ConservationHeritage Trail
Friday, November 28, 2014
 
 
 

 

 

 

 

Heritage Pond    Group Use Pass (Adobe Acrobat Required)

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Scenic

The mountain trail in prairie country

 

 

 

  • Deep, rugged woodlands
  • Gently sloping grade
  • Numerous river overlooks
  • Sheer limestone bluffs
  • Interpretive sites
  • Railroad artifacts
  • Fossil collecting
  • Old lead mines

Heritage Trial as viewed from the Bluffs West of Durango

 

Historic Picturesque Northeast Iowa

Rich natural resources and natural beauty have attracted people to this region for thousands of years. Indians drawn by abundant game also chose the high bluffs to construct animal-shaped mounds. Rich lead ore brought the first European settlers 200 years ago. Mining, logging, and sawmills fed a flourishing riverboat trade. The local wealth is reflected by the attractive 19th century homes in Dubuque and nearby Galena.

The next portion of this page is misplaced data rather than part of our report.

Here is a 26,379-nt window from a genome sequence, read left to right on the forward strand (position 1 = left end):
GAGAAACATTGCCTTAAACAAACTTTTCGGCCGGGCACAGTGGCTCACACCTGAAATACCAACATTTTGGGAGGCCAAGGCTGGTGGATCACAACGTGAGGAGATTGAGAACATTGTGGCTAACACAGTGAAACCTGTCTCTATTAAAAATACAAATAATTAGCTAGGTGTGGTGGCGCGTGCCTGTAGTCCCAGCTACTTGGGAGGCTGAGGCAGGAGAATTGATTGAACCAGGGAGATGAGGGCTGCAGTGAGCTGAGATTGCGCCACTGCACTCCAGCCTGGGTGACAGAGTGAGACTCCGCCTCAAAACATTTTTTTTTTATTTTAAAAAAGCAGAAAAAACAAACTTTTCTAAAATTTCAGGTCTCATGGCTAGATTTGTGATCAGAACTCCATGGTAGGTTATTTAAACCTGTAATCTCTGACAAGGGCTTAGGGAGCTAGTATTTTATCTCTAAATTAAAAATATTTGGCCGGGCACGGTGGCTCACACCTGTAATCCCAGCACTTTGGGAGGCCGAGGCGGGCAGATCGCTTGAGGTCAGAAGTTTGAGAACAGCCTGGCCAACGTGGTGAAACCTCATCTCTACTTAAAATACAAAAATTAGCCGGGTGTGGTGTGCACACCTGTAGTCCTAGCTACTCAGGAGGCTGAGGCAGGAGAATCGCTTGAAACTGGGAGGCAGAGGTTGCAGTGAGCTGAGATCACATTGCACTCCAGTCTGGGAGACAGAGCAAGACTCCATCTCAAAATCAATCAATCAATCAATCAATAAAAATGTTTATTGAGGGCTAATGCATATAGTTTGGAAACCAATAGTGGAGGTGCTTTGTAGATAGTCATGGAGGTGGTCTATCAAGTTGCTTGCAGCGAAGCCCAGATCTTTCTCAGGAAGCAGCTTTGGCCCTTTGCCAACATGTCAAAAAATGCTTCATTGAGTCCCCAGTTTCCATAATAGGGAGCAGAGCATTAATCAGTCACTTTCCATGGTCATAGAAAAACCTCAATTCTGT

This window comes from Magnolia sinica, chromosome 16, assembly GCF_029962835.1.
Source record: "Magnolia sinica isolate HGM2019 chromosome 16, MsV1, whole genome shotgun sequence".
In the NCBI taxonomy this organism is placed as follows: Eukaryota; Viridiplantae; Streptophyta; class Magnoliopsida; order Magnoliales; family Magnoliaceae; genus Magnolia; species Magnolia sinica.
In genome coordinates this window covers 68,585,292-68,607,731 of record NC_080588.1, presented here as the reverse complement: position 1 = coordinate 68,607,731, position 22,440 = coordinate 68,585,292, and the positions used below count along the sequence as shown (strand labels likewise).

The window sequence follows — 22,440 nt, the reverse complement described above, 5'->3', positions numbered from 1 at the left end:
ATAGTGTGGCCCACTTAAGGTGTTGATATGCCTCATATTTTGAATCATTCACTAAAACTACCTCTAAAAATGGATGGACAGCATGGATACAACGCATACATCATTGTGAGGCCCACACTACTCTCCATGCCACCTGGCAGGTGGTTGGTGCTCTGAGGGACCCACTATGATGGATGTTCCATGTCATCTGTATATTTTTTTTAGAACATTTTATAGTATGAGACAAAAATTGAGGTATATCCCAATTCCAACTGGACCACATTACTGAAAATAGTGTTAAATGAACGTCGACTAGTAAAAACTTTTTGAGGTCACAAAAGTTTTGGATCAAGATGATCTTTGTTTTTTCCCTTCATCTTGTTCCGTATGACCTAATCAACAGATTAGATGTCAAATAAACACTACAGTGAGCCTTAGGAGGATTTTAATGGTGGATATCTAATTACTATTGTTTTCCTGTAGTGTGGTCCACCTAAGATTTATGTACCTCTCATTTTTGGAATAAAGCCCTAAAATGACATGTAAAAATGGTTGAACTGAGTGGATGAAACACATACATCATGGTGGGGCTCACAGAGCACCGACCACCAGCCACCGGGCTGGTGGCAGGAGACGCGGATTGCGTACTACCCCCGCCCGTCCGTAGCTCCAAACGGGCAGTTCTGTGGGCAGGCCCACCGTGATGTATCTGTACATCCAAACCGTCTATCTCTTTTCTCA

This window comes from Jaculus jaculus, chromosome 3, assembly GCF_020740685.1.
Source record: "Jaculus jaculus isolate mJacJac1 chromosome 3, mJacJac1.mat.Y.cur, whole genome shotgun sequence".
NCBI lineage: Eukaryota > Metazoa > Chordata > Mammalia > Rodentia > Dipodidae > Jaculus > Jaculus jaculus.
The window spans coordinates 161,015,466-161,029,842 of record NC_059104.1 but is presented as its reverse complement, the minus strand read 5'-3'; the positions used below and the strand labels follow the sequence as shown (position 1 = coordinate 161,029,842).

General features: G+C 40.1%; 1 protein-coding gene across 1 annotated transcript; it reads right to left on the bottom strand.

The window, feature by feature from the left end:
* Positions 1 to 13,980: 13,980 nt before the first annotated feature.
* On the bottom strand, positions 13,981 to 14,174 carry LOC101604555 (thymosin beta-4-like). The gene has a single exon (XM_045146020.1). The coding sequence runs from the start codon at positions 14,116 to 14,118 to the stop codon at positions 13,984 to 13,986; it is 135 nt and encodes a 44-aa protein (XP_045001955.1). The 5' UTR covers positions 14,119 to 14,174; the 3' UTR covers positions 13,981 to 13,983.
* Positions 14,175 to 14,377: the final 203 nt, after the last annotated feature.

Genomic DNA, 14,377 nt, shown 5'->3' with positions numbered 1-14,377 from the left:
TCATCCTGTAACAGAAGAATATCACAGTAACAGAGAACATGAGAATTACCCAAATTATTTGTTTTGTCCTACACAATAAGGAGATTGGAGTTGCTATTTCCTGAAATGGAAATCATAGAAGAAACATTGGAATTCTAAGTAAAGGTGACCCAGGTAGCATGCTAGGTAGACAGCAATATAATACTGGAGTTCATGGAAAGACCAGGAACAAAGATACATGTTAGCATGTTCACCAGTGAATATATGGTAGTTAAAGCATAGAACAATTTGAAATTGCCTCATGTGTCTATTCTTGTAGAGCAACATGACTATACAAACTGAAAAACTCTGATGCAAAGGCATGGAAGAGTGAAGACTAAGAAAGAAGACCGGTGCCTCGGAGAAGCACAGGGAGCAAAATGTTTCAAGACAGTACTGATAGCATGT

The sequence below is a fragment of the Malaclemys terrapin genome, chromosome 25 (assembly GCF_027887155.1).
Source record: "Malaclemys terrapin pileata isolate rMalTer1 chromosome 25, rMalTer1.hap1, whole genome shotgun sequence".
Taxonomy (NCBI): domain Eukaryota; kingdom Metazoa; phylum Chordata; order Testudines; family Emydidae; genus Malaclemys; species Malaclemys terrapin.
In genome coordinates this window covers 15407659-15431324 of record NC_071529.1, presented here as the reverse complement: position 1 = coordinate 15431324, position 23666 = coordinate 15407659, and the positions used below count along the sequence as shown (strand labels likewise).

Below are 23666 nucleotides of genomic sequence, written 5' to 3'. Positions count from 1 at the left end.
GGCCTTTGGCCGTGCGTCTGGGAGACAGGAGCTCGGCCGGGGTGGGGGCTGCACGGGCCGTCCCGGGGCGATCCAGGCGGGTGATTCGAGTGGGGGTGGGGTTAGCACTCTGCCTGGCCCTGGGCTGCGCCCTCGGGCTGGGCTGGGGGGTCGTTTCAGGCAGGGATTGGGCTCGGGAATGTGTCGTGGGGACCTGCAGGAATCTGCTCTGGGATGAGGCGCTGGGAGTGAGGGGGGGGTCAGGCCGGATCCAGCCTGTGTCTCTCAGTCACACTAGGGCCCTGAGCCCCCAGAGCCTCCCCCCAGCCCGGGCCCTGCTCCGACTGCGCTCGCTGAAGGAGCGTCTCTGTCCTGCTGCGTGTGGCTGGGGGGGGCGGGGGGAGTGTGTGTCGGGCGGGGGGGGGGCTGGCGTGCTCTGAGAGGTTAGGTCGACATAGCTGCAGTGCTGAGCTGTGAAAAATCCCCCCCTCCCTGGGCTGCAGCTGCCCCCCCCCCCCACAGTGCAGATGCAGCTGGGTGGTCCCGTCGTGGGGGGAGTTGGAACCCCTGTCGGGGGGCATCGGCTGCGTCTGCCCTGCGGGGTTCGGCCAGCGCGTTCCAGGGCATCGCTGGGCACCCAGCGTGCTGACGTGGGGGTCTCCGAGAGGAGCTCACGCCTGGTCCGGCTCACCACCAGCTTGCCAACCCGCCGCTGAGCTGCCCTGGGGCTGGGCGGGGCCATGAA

Today this heritage can still be enjoyed on the trail and in nearby museums. Dubuque County offers a riverboat museum, toy tractor museums, riverboat rides, greyhound racing, downhill skiing, caves, and friendly, attractive accommodations.

Trail Facts

Length: 26 miles
Surface: smooth, compacted crushed limestone ideal for bicycling
Grade: 1 percent maximum (1foot rise for 100 feet traveled)
Fee: $2.10 per day or $10.25 per year for persons aged 12 through 62,  $5.50 per year for persons 63 and older, family pass $25.50.
Trail Tickets: Sold by area sports and bicycle stores, businesses adjacent to trail, and self-registration tubes located at the trail parking lots.
Winter Use: Snowmobiling from Dubuque to Dyersville, minimum of 4" of snow required. X-Country skiing from Dubuque to Dyersville.